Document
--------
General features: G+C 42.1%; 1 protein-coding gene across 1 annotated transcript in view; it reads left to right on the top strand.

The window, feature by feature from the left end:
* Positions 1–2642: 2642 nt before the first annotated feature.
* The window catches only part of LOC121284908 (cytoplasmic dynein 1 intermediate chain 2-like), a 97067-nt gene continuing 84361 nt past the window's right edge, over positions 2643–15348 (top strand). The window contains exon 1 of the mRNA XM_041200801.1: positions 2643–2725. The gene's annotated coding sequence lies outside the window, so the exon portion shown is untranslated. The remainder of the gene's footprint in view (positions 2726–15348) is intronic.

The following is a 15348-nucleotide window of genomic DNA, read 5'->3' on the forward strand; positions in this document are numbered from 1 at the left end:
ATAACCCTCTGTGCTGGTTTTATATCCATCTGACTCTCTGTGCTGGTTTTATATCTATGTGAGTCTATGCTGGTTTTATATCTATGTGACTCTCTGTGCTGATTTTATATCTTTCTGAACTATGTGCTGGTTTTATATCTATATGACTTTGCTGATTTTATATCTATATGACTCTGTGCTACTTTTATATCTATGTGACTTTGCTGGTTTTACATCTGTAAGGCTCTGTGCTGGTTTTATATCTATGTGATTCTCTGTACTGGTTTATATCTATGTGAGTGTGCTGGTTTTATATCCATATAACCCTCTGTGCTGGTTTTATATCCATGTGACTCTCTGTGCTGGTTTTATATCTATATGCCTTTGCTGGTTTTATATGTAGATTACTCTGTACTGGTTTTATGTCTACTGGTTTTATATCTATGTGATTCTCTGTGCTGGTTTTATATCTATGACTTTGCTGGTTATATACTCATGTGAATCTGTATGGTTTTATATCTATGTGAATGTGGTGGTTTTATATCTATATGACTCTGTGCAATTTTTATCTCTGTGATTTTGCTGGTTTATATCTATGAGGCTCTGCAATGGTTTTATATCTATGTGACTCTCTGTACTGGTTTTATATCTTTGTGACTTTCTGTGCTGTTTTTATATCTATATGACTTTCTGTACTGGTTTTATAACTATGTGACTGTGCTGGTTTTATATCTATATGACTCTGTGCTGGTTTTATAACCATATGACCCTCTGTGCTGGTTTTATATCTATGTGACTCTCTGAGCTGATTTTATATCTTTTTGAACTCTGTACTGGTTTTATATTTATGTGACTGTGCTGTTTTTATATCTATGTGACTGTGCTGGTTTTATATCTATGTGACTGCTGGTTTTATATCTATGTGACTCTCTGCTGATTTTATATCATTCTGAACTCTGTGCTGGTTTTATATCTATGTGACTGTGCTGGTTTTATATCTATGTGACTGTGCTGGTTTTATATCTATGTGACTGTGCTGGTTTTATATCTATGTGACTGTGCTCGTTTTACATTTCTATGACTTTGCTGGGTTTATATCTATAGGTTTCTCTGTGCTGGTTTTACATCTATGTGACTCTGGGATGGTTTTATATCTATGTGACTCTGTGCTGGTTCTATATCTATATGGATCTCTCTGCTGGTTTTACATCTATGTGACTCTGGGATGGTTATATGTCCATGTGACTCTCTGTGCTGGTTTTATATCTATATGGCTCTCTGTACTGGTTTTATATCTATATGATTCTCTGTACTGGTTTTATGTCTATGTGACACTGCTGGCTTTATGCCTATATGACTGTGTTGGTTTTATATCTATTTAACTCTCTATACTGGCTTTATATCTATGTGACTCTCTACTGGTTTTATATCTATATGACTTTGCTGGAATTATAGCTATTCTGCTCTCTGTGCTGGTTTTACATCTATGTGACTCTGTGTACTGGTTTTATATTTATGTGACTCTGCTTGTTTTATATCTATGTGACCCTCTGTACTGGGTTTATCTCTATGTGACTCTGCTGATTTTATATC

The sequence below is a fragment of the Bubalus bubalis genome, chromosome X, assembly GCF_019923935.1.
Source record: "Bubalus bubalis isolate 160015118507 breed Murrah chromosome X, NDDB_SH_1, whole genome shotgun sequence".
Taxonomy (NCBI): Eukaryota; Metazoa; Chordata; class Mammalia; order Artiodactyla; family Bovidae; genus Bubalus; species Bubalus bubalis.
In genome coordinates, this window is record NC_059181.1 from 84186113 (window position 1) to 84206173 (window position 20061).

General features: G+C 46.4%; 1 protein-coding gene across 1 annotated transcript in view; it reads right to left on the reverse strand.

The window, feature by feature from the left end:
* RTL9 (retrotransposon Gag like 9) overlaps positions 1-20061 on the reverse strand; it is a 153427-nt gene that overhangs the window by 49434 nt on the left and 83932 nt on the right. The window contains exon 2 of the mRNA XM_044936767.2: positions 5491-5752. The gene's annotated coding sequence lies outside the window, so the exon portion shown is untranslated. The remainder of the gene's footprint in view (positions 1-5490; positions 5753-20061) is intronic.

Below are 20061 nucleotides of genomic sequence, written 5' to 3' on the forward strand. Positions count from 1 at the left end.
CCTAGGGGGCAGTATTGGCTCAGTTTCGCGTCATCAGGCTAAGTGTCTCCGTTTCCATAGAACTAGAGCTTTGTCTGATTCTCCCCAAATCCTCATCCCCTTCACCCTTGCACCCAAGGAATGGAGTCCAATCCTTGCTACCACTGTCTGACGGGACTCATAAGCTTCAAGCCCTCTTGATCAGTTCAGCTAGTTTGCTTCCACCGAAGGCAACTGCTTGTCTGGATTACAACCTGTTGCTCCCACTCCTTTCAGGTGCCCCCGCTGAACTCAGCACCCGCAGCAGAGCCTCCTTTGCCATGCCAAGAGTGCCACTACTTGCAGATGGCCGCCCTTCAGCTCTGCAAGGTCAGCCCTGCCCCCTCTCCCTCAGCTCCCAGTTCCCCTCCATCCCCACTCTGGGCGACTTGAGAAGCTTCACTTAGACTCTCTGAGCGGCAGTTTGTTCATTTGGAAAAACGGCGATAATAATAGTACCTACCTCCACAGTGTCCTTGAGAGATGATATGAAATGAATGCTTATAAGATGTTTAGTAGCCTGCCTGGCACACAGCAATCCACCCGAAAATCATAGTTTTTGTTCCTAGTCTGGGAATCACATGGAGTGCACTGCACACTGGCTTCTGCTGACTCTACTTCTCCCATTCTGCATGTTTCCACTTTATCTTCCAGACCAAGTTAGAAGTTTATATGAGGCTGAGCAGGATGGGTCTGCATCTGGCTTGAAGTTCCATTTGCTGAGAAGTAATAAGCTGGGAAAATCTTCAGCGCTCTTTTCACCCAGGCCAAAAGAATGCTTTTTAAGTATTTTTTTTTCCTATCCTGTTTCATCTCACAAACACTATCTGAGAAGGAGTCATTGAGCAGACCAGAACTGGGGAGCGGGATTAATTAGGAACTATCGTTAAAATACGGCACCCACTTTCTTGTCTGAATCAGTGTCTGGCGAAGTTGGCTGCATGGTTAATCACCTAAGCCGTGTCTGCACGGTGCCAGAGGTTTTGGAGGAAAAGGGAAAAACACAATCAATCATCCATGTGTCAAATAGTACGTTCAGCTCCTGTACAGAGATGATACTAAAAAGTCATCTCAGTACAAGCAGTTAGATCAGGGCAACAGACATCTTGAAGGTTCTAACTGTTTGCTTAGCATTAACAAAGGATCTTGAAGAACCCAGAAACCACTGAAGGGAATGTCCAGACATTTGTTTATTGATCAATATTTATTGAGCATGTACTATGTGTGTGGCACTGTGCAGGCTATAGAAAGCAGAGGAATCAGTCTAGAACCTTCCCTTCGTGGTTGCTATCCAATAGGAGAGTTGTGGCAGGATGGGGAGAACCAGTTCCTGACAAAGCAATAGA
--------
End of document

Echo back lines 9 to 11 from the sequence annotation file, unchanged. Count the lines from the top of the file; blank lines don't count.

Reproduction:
Taxonomy (NCBI): Eukaryota; Metazoa; Chordata; class Mammalia; order Artiodactyla; family Bovidae; genus Bubalus; species Bubalus bubalis.
In genome coordinates, this window is record NC_059181.1 from 84186113 (window position 1) to 84206173 (window position 20061).

General features: G+C 46.4%; 1 protein-coding gene across 1 annotated transcript in view; it reads right to left on the reverse strand.